The program's success is reflected through the excellent VCE scores in mathematics, and a broader range of data. The second group who experienced the extension program in Year 10 is now in Year 12 and, for the first time since 2005, there are two specialist mathematics classes at Year 12. More students are completing VCE mathematics and there is an enthusiasm amongst younger year levels for new challenges in mathematics.

The program's success is also evident with a smoother transition for students from Year 10 to Year 11. Harry Amos said that the program is 'relieving the anxiety of the step up from Year 10 to Year 11'. The students demonstrate a high level of understanding through greater confidence in their own skills to achieve excellence.

Teacher capability in a differentiated setting

Vermont Secondary College's Annual Implementation Plan (AIP) has a focus on differentiation, and teachers across the school receive targeted professional learning to support the success of Professional Development Plan (PDP) goals. The team teaching environment in the Year 10 Mathematics Extension class allows teachers to observe good teaching practice and encourages professional conversations based on reflective practice.

Vermont Secondary College's Assistant Principal, Suzanne Plant says of the Mathematics Faculty, - 'They improve the learning confidence of our students in mathematics, give the students the feeling that they can achieve in mathematics and, because of the environment, they are motivated to pursue mathematics at a higher level, which then opens further doors'.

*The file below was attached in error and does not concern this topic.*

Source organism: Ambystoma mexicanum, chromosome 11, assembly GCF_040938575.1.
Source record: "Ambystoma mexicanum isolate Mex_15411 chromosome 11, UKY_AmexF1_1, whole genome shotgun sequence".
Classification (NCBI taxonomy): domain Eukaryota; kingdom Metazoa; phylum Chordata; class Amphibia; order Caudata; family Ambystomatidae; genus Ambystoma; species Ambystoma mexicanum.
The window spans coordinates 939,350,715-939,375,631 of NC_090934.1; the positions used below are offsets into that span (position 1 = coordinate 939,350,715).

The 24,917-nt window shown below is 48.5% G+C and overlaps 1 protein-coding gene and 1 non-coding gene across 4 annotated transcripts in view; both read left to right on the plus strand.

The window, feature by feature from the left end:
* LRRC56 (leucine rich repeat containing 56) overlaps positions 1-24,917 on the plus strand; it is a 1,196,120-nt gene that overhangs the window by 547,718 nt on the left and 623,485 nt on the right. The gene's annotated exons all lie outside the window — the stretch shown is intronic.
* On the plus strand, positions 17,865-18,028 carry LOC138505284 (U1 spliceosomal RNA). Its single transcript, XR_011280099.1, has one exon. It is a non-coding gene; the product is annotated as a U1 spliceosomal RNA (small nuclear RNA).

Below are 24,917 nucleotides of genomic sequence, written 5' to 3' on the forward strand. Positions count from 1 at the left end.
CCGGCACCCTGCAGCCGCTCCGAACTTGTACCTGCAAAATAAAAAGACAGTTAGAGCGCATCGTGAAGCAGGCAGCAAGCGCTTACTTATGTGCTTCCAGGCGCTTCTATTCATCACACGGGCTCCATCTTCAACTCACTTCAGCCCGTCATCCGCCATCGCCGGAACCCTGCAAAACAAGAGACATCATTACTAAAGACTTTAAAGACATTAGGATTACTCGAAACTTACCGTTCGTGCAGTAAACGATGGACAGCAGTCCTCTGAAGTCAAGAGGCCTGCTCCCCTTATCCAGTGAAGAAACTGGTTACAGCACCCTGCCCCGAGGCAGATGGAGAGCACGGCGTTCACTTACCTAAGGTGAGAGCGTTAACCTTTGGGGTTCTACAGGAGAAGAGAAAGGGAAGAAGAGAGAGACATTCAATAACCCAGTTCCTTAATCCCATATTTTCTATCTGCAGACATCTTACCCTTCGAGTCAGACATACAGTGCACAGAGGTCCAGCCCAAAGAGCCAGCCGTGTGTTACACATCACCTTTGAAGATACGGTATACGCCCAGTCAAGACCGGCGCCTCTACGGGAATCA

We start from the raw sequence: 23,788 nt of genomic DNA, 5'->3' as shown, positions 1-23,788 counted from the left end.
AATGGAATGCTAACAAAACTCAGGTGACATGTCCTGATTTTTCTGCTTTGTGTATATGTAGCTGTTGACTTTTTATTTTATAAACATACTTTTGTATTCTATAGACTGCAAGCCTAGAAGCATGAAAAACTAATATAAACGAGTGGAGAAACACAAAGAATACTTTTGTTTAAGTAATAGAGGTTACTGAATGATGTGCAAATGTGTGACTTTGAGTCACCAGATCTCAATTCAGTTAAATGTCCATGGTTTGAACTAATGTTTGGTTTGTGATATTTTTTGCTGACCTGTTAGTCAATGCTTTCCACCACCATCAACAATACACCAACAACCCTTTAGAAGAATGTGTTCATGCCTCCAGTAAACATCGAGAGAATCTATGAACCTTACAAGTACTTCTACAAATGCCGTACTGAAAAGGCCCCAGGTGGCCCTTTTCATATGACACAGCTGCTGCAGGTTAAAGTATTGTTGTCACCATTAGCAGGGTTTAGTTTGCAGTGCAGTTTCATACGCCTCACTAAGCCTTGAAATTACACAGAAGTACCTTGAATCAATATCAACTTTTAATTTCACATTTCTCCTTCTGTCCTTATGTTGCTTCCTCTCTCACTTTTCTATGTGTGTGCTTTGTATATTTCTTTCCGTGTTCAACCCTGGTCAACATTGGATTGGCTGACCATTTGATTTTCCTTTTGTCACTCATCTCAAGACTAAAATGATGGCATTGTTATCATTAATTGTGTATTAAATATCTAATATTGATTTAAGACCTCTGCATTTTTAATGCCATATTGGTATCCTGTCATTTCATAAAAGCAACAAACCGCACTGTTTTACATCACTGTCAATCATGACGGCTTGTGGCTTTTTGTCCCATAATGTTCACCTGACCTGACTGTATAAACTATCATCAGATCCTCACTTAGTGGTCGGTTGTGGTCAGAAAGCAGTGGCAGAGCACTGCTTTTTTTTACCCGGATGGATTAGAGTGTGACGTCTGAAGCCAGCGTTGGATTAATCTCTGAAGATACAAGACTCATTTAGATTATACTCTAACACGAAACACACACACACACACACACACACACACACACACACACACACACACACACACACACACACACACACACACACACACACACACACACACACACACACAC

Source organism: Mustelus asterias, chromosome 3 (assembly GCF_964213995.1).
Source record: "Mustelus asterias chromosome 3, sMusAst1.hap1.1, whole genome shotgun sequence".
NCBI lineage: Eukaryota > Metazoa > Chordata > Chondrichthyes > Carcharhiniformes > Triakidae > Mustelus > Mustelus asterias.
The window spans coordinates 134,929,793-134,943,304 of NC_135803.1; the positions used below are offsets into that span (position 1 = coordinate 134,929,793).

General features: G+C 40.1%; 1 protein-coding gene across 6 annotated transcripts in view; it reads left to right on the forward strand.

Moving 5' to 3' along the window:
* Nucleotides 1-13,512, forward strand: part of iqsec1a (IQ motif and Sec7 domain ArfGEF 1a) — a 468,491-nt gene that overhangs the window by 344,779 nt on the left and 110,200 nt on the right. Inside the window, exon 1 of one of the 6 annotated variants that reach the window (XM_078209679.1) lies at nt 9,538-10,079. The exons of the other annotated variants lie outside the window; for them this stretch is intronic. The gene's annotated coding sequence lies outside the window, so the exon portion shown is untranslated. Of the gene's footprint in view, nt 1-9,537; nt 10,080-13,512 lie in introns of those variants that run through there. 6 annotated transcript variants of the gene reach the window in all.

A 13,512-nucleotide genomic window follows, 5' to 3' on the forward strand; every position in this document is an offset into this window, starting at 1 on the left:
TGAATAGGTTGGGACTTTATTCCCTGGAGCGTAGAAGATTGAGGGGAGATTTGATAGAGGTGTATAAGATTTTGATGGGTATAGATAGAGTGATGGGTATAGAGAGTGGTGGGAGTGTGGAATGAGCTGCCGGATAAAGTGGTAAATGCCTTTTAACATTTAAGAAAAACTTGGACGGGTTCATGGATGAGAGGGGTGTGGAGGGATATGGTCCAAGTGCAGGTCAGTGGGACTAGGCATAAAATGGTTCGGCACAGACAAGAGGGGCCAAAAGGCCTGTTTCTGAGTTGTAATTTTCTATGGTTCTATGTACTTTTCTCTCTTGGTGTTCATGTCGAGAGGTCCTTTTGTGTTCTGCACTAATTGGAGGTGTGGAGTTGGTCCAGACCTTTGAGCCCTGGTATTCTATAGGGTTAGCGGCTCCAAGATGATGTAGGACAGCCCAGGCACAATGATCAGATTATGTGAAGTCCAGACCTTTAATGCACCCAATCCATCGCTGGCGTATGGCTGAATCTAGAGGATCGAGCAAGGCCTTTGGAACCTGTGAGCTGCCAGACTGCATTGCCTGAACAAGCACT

Importance of school culture to achieve excellence

Suzanne Plant attributes much of the program's success and the school's excellence in numeracy with a whole-school focus on the values seen in the Practice Principles for Excellence in Teaching and Learning. Suzanne says that when students and their parents first visit on school tours in Year 5 or 6, there is a clear and consistent message that they are coming to a school with high expectations of its students. The school's values are shared at the community level and celebrated at assemblies and during staff meetings.

'A school must have a culture where there are high expectations and must have a supportive learning environment; it doesn't matter what curriculum planning and implementation looks like if kids aren't feeling they are in a safe and supportive place.' Suzanne Plant.

Principles of achieving excellence in numeracy at Vermont Secondary College

  • Know your students: what are their skills and knowledge as shown by data? What are their desires and future goals as known by their teacher?
  • Develop a whole-school approach to ensure that students and teachers are supported in their work.
  • Work as a team to develop and deliver the differentiated program.
  • Use a range of data to evaluate the learning program.
  • Share what good learning and teaching looks like through team teaching, professional learning and celebration of successes.
  • Work with students to develop programs that support their aspirations for school and life goals.

Explore the latest professional practice note

A Professional Practice Note has been developed to support you and your colleagues in achieving excellence in numeracy through the Victorian Teaching and Learning Model.

Professional practice note 18: excellence in numeracy through the Victorian Teaching and Learning Model

Professional Practice Note 18 resources

For more information, or to share your feedback, email: professional.practice@edumail.vic.gov.au.